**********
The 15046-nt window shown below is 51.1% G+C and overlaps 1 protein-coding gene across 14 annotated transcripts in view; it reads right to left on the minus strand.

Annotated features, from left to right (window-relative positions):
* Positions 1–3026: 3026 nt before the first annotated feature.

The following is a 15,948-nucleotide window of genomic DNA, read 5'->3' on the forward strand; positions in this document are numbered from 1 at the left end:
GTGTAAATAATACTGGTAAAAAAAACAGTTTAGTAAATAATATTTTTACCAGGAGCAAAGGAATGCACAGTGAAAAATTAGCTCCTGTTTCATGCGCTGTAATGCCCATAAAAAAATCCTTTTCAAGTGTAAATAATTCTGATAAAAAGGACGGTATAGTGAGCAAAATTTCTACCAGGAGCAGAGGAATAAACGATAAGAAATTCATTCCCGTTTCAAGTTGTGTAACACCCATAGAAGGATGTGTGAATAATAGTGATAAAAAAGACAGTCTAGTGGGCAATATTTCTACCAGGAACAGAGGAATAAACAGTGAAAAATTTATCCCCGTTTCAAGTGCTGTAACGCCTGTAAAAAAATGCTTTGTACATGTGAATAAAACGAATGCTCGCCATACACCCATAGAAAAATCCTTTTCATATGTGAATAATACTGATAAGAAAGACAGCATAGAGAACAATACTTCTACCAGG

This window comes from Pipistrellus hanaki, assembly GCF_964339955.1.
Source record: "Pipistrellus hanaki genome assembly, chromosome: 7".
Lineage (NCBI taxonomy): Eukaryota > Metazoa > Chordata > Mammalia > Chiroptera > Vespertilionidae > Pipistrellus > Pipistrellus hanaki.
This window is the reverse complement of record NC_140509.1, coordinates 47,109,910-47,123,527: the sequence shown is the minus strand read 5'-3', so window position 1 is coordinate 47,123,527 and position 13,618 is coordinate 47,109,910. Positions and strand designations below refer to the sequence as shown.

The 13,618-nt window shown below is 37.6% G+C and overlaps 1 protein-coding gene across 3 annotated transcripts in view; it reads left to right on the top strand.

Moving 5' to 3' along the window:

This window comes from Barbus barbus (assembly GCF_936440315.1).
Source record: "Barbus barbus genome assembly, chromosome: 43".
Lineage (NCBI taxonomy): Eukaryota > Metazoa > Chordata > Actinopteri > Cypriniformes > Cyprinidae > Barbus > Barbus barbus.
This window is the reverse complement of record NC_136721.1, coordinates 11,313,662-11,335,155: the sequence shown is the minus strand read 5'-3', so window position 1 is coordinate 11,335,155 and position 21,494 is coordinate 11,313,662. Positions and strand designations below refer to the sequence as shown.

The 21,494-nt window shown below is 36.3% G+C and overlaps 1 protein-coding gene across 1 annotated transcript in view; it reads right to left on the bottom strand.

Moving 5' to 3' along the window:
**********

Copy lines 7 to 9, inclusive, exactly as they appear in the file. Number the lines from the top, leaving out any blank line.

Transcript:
Source record: "Pipistrellus hanaki genome assembly, chromosome: 7".
Lineage (NCBI taxonomy): Eukaryota > Metazoa > Chordata > Mammalia > Chiroptera > Vespertilionidae > Pipistrellus > Pipistrellus hanaki.
This window is the reverse complement of record NC_140509.1, coordinates 47,109,910-47,123,527: the sequence shown is the minus strand read 5'-3', so window position 1 is coordinate 47,123,527 and position 13,618 is coordinate 47,109,910. Positions and strand designations below refer to the sequence as shown.